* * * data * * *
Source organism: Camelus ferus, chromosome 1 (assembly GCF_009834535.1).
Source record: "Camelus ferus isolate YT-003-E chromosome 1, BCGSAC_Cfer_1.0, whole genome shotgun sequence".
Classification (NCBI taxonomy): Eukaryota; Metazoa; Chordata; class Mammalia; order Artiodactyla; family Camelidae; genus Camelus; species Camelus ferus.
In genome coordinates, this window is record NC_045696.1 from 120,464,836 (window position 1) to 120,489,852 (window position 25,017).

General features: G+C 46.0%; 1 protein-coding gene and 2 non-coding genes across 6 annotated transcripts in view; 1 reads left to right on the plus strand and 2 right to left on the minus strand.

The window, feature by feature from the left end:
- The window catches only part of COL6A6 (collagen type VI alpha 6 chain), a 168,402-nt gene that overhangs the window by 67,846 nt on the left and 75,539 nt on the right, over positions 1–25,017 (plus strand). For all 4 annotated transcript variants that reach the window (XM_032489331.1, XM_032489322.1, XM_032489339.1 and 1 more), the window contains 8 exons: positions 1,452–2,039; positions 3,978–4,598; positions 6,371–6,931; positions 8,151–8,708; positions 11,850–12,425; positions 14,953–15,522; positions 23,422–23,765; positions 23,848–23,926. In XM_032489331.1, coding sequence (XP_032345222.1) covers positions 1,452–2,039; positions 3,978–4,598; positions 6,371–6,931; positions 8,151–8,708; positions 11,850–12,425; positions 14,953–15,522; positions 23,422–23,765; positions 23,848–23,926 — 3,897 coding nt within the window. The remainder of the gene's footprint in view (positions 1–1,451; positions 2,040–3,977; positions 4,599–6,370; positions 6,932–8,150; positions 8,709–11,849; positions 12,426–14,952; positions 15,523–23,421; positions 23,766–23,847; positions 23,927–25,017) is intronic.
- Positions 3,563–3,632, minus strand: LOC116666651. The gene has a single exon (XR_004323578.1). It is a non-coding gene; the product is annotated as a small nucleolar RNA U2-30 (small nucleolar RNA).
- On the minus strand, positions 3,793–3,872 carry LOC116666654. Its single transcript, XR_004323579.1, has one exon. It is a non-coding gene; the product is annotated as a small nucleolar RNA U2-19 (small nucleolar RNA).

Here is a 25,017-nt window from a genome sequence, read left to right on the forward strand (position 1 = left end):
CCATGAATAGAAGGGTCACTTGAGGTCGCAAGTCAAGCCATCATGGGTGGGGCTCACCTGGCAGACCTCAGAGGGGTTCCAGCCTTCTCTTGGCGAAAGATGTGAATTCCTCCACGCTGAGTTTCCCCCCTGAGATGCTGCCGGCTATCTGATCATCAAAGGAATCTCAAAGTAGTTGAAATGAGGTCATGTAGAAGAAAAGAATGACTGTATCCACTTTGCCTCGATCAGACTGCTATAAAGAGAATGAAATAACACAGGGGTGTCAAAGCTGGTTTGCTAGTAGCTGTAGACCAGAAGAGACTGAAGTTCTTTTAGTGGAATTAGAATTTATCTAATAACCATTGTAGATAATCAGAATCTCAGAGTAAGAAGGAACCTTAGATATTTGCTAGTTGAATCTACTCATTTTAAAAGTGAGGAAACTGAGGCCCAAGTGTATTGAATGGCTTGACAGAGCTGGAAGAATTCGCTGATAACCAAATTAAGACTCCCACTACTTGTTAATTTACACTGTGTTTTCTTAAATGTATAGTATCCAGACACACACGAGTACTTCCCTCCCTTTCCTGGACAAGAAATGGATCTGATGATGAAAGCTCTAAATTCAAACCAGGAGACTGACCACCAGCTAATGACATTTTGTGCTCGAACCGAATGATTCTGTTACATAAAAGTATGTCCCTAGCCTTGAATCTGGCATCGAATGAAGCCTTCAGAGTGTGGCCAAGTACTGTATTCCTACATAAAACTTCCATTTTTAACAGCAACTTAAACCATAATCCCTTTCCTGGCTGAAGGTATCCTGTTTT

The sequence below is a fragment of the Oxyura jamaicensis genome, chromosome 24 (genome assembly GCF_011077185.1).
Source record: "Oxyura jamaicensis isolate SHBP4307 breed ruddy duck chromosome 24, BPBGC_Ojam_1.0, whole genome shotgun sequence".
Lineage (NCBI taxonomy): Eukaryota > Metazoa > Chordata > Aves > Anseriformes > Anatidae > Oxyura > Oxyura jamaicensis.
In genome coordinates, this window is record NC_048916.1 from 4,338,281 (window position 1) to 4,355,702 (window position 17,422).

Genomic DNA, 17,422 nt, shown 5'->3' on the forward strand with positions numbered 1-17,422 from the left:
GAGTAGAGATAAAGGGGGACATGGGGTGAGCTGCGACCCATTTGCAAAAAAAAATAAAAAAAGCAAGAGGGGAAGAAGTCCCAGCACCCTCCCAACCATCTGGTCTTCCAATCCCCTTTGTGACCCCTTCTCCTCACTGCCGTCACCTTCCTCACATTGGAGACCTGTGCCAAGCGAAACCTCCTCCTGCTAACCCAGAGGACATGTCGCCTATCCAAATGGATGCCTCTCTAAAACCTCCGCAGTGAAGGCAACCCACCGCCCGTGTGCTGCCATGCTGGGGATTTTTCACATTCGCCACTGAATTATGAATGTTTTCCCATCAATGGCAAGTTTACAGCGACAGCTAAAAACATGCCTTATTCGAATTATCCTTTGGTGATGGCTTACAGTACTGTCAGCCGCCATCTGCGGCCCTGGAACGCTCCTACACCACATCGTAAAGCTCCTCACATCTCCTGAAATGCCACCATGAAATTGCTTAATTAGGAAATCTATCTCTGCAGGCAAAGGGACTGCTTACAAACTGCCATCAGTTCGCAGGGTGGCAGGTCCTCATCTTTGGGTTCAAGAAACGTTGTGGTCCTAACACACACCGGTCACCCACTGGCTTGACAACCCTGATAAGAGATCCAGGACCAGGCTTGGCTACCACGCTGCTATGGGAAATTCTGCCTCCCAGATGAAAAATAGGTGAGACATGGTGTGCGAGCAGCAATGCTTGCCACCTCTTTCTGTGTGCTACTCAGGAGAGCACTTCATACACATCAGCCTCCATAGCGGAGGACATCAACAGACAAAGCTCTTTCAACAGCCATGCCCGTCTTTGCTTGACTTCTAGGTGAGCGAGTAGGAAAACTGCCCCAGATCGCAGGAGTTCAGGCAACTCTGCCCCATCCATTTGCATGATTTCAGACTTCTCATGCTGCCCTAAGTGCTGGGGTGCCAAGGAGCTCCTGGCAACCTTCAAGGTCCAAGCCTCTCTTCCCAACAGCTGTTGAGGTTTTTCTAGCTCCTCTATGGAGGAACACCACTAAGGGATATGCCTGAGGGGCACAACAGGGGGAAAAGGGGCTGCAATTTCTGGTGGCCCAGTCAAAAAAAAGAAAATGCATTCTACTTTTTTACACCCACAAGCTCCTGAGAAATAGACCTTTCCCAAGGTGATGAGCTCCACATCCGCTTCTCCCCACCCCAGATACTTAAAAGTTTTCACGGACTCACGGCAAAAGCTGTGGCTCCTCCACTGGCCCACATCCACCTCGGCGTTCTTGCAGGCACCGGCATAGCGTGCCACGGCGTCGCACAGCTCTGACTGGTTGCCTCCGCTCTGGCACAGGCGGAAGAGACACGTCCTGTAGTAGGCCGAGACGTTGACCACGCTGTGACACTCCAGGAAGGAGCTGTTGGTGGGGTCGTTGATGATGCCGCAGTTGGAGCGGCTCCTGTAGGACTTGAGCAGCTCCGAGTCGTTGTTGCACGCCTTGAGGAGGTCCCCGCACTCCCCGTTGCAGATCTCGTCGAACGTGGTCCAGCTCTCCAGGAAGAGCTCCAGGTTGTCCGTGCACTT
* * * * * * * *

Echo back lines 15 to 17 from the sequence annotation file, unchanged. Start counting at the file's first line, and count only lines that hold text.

In genome coordinates, this window is record NC_048916.1 from 4,338,281 (window position 1) to 4,355,702 (window position 17,422).

Genomic DNA, 17,422 nt, shown 5'->3' on the forward strand with positions numbered 1-17,422 from the left:
GAGTAGAGATAAAGGGGGACATGGGGTGAGCTGCGACCCATTTGCAAAAAAAAATAAAAAAAGCAAGAGGGGAAGAAGTCCCAGCACCCTCCCAACCATCTGGTCTTCCAATCCCCTTTGTGACCCCTTCTCCTCACTGCCGTCACCTTCCTCACATTGGAGACCTGTGCCAAGCGAAACCTCCTCCTGCTAACCCAGAGGACATGTCGCCTATCCAAATGGATGCCTCTCTAAAACCTCCGCAGTGAAGGCAACCCACCGCCCGTGTGCTGCCATGCTGGGGATTTTTCACATTCGCCACTGAATTATGAATGTTTTCCCATCAATGGCAAGTTTACAGCGACAGCTAAAAACATGCCTTATTCGAATTATCCTTTGGTGATGGCTTACAGTACTGTCAGCCGCCATCTGCGGCCCTGGAACGCTCCTACACCACATCGTAAAGCTCCTCACATCTCCTGAAATGCCACCATGAAATTGCTTAATTAGGAAATCTATCTCTGCAGGCAAAGGGACTGCTTACAAACTGCCATCAGTTCGCAGGGTGGCAGGTCCTCATCTTTGGGTTCAAGAAACGTTGTGGTCCTAACACACACCGGTCACCCACTGGCTTGACAACCCTGATAAGAGATCCAGGACCAGGCTTGGCTACCACGCTGCTATGGGAAATTCTGCCTCCCAGATGAAAAATAGGTGAGACATGGTGTGCGAGCAGCAATGCTTGCCACCTCTTTCTGTGTGCTACTCAGGAGAGCACTTCATACACATCAGCCTCCATAGCGGAGGACATCAACAGACAAAGCTCTTTCAACAGCCATGCCCGTCTTTGCTTGACTTCTAGGTGAGCGAGTAGGAAAACTGCCCCAGATCGCAGGAGTTCAGGCAACTCTGCCCCATCCATTTGCATGATTTCAGACTTCTCATGCTGCCCTAAGTGCTGGGGTGCCAAGGAGCTCCTGGCAACCTTCAAGGTCCAAGCCTCTCTTCCCAACAGCTGTTGAGGTTTTTCTAGCTCCTCTATGGAGGAACACCACTAAGGGATATGCCTGAGGGGCACAACAGGGGGAAAAGGGGCTGCAATTTCTGGTGGCCCAGTCAAAAAAAAGAAAATGCATTCTACTTTTTTACACCCACAAGCTCCTGAGAAATAGACCTTTCCCAAGGTGATGAGCTCCACATCCGCTTCTCCCCACCCCAGATACTTAAAAGTTTTCACGGACTCACGGCAAAAGCTGTGGCTCCTCCACTGGCCCACATCCACCTCGGCGTTCTTGCAGGCACCGGCATAGCGTGCCACGGCGTCGCACAGCTCTGACTGGTTGCCTCCGCTCTGGCACAGGCGGAAGAGACACGTCCTGTAGTAGGCCGAGACGTTGACCACGCTGTGACACTCCAGGAAGGAGCTGTTGGTGGGGTCGTTGATGATGCCGCAGTTGGAGCGGCTCCTGTAGGACTTGAGCAGCTCCGAGTCGTTGTTGCACGCCTTGAGGAGGTCCCCGCACTCCCCGTTGCAGATCTCGTCGAACGTGGTCCAGCTCTCCAGGAAGAGCTCCAGGTTGTCCGTGCACTT